Difference between revisions of "Allergy"

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An '''allergy''' is a reaction of your [immune system]] to something that does not bother most other people.  The term allergy is also known as hypersensitivity.  People who have allergies often are sensitive to more than one thing. Substances that often cause reactions are
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An '''allergy''' is a reaction of your [[immune system]].  The term allergy is also known as hypersensitivity.  People who have allergies often are sensitive to more than one thing. Substances that often cause reactions are
  
    * [[Pollen]]
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* [[Pollen]]
    * [[Dust mite]]s
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* [[Dust mite]]s
    * [[Mold]] spores
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* [[Mold]] spores
    * Pet dander
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* Pet dander
    * [[Food]]
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* [[Food]]
    * [[Insect]] stings
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* [[Insect]] stings
    * [[Medicine]]s
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* [[Medicine]]s
  
How do you get allergies? Scientists think both genes and the environment have something to do with it. Normally, your immune system fights germs. It is your body's defense system. In most allergic reactions, however, it is responding to a false alarm.
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Scientists think both genes and the environment have something to do with it. Normally, your immune system fights germs. It is your body's defense system. In most allergic reactions, however, it is responding to a false alarm.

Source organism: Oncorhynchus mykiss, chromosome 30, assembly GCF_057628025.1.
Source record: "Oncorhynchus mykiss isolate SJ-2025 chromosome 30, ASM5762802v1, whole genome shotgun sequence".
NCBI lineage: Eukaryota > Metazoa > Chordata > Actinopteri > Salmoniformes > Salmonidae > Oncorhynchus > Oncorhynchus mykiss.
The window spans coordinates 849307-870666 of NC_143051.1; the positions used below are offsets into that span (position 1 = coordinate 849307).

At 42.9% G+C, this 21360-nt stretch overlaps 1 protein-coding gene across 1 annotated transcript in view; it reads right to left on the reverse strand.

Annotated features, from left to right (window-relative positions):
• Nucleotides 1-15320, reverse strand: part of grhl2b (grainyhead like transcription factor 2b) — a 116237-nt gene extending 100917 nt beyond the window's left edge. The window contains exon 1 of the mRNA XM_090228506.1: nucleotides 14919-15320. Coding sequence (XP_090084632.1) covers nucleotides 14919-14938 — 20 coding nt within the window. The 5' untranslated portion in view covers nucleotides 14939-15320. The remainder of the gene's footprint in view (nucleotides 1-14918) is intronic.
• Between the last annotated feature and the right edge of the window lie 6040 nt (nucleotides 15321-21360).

Allergies can cause a runny nose, sneezing, itching, rashes, swelling or asthma. Symptoms vary. Although allergies can make you feel bad, they usually won't kill you. However, a severe reaction called anaphylaxis is life-threatening.
 
Allergies can cause a runny nose, sneezing, itching, rashes, swelling or asthma. Symptoms vary. Although allergies can make you feel bad, they usually won't kill you. However, a severe reaction called anaphylaxis is life-threatening.

Revision as of 18:17, 12 November 2007

An allergy is a reaction of your immune system. The term allergy is also known as hypersensitivity. People who have allergies often are sensitive to more than one thing. Substances that often cause reactions are

Scientists think both genes and the environment have something to do with it. Normally, your immune system fights germs. It is your body's defense system. In most allergic reactions, however, it is responding to a false alarm.

Allergies can cause a runny nose, sneezing, itching, rashes, swelling or asthma. Symptoms vary. Although allergies can make you feel bad, they usually won't kill you. However, a severe reaction called anaphylaxis is life-threatening.

References